Customers / CEL Electric

CEL Electric Customer Spotlight

The electrical contracting company relies on Dropbox Business to connect headquarters with field supervisors in some of Canada’s most remote locations.


Suffering a shock to the system

With an economy largely driven by mining, manufacturing, and agriculture, the Canadian province of Saskatchewan relies on electrical contracting firms like CEL Electric to power key production facilities. Since its founding in 1979, CEL has steadily grown, opening six offices across Canada. But as the company scaled, existing tools limited employees’ ability to easily share information with each other and with customers. When emailing drawings to building owners, employees were forced to break up large PDF files into smaller pieces to work around attachment limitations. “The steps were cumbersome and data got lost,” says Mark Karr, Project Manager. Worse yet, many employees had to resort to sending CDs, thumb drives, or stacks of paper drawings and contracts by courier — a slow and costly process. The final straw came in 2014, when lightning struck a CEL server in Saskatoon, erasing six month’s worth of work, says Shaun Unger, VP of Corporate Affairs. “It was our wake-up call to make a change,” Unger says. CEL decided to move to the cloud, choosing Dropbox Business because it made it easy to share files with external partners. The fact that many CEL employees already had personal Dropbox accounts made the decision a no-brainer. “Adoption becomes so much easier since people were already comfortable with the system,” Unger says. “Dropbox was by far the most efficient way to launch projects.”

“If I go on site, my day is gone. I have to fly out, drive to a remote location, have meetings, and come back. It costs us quite a bit. With Dropbox Business, I can support field supervisors from headquarters instead of making the trip.”

Mark Karr, Project Manager, CEL Electric


Powering a better way to work together

Dropbox Business has transformed the entire way CEL manages jobs, from initial bid to the design phase to the ultimate construction of power generators, water treatment plants, and grain bins, to name a few projects. To keep this complex process as tidy as possible, CEL sets up subfolders for each project to organize key assets like drawings, change orders, pricing quotes, and permits. “Now everyone always knows where everything is,” Karr says. “I don’t carry around thumb drives on my keychain anymore.” Engineering and design teams can collaborate on massive AutoCAD designs, as employees can access the latest files on Dropbox, leading to quicker turnaround times on projects. If job scopes change, supervisors in the field can now pull up the files they need on their phones, making it easy to collaborate with CEL offices in real time. The camera upload feature on Dropbox means photographs of new wirings or power sources at jobsites are shared nearly instantly with HQ. “As soon as a supervisor takes a picture, I can see what we’re talking about,” says Karr. When working from remote locations, employees can still access the files they need as Dropbox Business works in low-bandwidth situations. “We could see changes coming in even with an unstable connection out by Hudson Bay,” Karr says. CEL employees no longer waste time working on outdated documents, as the Dropbox badge lets users know who else is in a file. The IT department sleeps easier now, too, knowing sensitive company information is truly safe. The account transfer feature lets admins move files to another employee’s account if someone leaves the company. And link expirations restrict access to bids or design concepts after a certain date.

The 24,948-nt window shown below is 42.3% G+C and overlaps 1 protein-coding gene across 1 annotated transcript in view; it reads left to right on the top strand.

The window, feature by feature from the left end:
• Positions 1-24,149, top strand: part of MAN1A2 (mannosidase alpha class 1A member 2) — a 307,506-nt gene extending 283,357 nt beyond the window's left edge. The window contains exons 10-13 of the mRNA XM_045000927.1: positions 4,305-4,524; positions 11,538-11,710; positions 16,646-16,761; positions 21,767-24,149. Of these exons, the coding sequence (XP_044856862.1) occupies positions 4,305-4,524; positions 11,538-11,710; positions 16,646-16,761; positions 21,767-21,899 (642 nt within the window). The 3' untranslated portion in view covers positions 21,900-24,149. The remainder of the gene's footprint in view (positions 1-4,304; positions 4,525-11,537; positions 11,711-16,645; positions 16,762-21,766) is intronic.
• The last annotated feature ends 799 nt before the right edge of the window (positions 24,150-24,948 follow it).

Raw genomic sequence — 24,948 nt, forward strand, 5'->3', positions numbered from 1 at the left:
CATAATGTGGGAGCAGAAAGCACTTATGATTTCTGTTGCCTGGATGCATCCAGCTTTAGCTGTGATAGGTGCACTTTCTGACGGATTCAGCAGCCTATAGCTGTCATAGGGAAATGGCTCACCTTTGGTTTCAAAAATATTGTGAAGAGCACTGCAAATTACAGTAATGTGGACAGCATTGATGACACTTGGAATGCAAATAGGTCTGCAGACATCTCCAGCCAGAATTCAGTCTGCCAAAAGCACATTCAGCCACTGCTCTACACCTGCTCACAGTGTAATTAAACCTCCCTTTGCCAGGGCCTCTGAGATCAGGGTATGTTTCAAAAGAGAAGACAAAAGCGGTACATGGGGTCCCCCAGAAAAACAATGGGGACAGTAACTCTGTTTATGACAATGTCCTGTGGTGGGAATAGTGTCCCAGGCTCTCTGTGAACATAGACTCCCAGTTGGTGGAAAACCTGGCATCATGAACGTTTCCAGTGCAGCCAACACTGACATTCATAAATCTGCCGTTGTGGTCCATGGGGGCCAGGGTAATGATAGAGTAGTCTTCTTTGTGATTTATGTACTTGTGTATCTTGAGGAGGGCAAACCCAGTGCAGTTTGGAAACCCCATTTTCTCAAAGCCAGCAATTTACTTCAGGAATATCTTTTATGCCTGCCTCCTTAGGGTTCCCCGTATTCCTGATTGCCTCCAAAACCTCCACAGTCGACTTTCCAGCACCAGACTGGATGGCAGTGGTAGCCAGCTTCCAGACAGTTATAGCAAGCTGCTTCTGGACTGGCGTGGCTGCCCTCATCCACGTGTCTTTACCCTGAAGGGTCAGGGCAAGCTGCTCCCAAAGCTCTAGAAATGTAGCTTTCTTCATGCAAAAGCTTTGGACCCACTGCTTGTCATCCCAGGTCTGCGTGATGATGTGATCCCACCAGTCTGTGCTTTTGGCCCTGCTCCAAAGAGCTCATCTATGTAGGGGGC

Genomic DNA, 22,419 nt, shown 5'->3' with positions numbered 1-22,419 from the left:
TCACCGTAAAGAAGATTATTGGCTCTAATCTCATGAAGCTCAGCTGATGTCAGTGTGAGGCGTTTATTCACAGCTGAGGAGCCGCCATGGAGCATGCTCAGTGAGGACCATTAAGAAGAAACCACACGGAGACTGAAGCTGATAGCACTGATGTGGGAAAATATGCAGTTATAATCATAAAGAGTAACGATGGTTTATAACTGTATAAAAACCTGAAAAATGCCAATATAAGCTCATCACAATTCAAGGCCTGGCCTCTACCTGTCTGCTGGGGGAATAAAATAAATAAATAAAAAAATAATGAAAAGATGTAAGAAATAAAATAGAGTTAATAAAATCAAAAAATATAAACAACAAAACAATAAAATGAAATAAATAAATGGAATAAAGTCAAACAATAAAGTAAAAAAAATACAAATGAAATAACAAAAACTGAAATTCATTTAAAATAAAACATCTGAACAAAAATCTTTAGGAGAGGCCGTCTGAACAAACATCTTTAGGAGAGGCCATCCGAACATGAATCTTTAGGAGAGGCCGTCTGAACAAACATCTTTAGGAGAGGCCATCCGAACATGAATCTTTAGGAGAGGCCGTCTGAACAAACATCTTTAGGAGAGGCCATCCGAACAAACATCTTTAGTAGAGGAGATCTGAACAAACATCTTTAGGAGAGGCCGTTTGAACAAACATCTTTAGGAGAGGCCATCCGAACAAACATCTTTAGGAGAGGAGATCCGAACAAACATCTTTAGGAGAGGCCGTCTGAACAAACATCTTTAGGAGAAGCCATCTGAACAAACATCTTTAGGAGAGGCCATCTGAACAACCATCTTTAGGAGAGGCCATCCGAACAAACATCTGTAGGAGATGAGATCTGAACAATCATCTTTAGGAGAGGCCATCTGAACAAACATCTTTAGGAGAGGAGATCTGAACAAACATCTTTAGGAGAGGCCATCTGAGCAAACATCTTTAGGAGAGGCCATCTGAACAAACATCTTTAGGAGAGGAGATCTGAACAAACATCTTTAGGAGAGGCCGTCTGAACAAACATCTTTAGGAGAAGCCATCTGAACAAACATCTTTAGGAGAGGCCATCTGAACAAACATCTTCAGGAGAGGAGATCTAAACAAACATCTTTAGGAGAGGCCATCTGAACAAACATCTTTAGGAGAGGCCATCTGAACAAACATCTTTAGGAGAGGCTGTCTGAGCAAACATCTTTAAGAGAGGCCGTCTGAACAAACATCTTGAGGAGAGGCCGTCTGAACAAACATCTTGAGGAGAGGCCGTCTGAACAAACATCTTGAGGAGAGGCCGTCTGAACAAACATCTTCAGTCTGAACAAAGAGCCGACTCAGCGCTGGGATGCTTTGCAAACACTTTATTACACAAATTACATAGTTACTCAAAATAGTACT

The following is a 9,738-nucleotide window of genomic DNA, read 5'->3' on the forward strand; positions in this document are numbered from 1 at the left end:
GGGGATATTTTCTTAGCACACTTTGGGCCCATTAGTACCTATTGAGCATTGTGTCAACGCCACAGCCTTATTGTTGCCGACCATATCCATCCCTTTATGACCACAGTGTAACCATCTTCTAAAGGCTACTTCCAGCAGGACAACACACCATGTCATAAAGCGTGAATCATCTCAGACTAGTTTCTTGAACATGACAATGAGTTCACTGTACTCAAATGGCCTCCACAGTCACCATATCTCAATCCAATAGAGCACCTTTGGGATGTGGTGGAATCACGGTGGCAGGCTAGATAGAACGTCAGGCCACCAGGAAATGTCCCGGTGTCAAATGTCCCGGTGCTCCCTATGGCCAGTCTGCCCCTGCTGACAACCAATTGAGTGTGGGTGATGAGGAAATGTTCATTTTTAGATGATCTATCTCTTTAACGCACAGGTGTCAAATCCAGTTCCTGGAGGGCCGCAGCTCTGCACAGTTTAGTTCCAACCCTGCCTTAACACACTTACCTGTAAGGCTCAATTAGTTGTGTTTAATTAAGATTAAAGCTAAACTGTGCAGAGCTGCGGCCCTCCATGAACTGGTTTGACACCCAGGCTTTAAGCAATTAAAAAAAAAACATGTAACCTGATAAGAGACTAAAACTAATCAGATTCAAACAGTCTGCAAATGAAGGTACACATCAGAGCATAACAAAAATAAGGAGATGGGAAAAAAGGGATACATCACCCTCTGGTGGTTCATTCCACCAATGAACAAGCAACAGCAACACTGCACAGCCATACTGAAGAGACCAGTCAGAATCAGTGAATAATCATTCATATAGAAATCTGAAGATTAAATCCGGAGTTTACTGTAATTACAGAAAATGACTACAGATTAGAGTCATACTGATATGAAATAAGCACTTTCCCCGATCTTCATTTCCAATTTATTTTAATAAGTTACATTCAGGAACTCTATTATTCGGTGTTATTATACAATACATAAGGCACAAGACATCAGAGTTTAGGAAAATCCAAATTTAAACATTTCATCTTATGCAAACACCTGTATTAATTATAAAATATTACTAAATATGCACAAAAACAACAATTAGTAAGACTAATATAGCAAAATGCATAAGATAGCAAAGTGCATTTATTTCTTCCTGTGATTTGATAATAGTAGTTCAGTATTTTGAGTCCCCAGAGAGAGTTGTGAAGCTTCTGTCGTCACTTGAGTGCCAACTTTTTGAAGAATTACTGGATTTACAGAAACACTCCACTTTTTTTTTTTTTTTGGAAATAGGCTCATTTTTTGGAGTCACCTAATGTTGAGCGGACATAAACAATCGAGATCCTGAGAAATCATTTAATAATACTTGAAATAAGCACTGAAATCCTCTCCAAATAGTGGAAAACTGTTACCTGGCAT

“Adoption becomes so much easier since people were already comfortable with the system. Dropbox was by far the most efficient way to launch projects.”

Shaun Unger, VP of Corporate Affairs, CEL Electric


Clicking links instead of boarding flights

Dropbox Business has brought CEL reliable data backup — the company’s most pressing need following the lightning strike. But CEL says the service has been a boon in other areas, too. Unlimited version recovery has come in handy, enabling one employee to retrieve $5,000 worth of drawings and spreadsheets that had been accidentally deleted. But the biggest impact has come from increased efficiency and productivity. “With Dropbox Business, I can support our field supervisors from headquarters instead of making the trip,” says Karr. “If I go on site, I have to fly out, drive to a remote location, have meetings, and come back. It costs us quite a bit.” In the field, Dropbox Business helps ensure everyone stays up to date. “Everything is centralized, no matter where our team is based,” Unger says. “There’s no doubt it makes us all more productive.”